2020 is kicking off an interesting new era in healthcare technology trends. We’ve graduated from the new technology onslaught that emerged in the 2010s, and we’re headed into a decade where the most promising tech will find its footing and start producing results in the massive landscape of healthcare.
What’s most interesting about these trends isn’t really the trends themselves, but the potential impact they’re likely to have on the healthcare ecosystem.
The chatter around artificial intelligence (AI) has been seemingly endless, but we’re finally seeing practical applications.
While it was mostly promising on the admin side originally, we’re now seeing clinicians and patients get into the game. For example, HealthcareITNews reports that we can expect to see nurses’ complex jobs augmented with AI and machine learning to help them analyze data and track patterns. From a consumer perspective, AI is positioned to help users find the personalized support they need in navigating the ever-increasing complexities of the healthcare marketplace.
Impact: Clinicians will receive much-needed support in decision-making, so they can focus on the human side of their work. Patients will also be empowered to make smarter and better-informed decisions. In terms of administration, a survey by GE Healthcare and MIT Technology Review Insights has revealed that 80% of healthcare professionals surveyed believe AI is already helping them improve revenues or will in the future, as reported by AiThority. We can expect to see continued cost savings and improved efficiency from appropriate applications of AI technologies.
Wearables Get Precise
Wearables have come a long way from activity trackers. Today’s options go beyond counting steps to keeping track of blood-oxygen levels, irregular heart beats and respiration rates.
For patients at particular risk of adverse medical events, wearables represent a wide range of possibilities. Medical-quality wearables can be equipped with baseline biometrics along with prescription drug regimens, and continually communicate with clinicians. If a patient with diabetes, COPD, asthma or heart irregularities exhibits indicators outside of normal ranges, clinicians and caregivers can be notified promptly.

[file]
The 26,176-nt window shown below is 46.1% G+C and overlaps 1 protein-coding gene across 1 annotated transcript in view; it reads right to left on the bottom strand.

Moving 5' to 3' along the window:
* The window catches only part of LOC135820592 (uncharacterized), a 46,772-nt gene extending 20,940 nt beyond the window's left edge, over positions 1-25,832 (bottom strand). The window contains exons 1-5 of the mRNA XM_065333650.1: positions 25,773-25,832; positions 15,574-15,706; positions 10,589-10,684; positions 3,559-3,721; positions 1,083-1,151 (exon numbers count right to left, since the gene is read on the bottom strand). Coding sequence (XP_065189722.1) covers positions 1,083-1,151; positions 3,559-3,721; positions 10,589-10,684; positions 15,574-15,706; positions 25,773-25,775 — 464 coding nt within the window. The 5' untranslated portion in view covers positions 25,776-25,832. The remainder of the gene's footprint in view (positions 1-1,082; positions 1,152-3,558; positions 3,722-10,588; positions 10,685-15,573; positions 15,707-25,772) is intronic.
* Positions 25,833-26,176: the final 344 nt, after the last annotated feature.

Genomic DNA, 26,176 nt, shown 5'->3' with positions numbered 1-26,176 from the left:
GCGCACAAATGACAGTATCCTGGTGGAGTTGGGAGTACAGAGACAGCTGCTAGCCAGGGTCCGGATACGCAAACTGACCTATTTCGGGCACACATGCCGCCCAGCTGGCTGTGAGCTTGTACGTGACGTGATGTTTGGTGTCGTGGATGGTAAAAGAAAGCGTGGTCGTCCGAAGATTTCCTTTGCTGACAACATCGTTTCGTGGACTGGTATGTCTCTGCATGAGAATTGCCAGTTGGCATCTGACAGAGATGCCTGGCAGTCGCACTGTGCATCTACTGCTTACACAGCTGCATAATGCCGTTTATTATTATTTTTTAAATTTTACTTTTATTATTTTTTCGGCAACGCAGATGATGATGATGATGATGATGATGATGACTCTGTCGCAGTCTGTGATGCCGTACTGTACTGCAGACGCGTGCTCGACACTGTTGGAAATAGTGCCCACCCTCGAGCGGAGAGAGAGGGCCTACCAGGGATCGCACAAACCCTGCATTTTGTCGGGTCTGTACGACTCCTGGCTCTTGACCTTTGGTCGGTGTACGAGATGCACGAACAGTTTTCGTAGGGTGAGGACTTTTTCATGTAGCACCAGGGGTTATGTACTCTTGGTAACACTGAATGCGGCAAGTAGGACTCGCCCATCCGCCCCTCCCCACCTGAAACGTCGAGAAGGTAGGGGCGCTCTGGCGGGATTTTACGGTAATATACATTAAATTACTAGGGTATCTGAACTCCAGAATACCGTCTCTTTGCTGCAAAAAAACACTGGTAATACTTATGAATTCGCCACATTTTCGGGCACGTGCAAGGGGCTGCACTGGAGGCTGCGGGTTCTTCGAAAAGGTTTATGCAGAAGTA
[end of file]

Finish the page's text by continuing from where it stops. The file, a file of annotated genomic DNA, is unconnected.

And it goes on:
Impact: These steps in the wearable space represent a gateway for increased consumerization of the clinical side of healthcare. Expect to see patient engagement shift as patients are equipped with more clinical tools and their real-time health status is more closely monitored.
Population Health Becomes Intentional
Organizations have collected astonishing amounts of population health data — we’re on track to collect 25,000 petabytes of digital healthcare data by this year, reports Managed Healthcare Executive. That said, future progress in population health will come from how that data is used. Population health program design is a maturing opportunity that will be founded on better analysis and insight into the data we’ve been collecting.
Impact: Think about the emergence of “population health intelligence” as a segment of data intelligence. It’s the first step to informed decisions and population health initiatives that produce better results.
Genomics Turn Personal
A major player on the personalized medicine front, genomic medicine stands to see serious advancements in 2020, partly powered by AI and machine learning.
For example, computers are taking over the analysis of the genes and gene mutations at the root of many medical conditions, reports Forbes. This increased speed means better understanding among the medical community of the disease’s cause and treatment, and potentially its eradication. Research projects are already taking place in the areas of cystic fibrosis, cancer and organ transplant rejection.
Impact: Expect to see advancements in the fields of oncology, infectious disease and pharmacology as genomics expands.
Digital Twins Emerge
The digital twin is a technology that we’re just starting to see take off. IBM defines the concept as “the virtual representation of a physical object or system across its life cycle.” In healthcare, this would be an individual patient pairing the virtual with the physical world, according to Becker’s Health IT & CIO Report. This enables the analysis of real-time data, treatment monitoring, behavior tracking, lifestyle modification and a proactive response to problems. Researchers are already working with the concept in the space of chemotherapeutic drugs, creating comprehensive digital models of the human brain and treating brain aneurisms.
Impact: The most significant impact will likely be on the patient experience through improved outcomes and information efficiency, as well as centering the healthcare experience on patient needs.
As we move into 2020, expect that advancements will look less like shiny new tech and more like deepening applications and long-awaited synergies finally coming to life. To address the data challenges that will come with these advancements, we encourage you to review strategies for HIT professionals to succeed in a changing industry.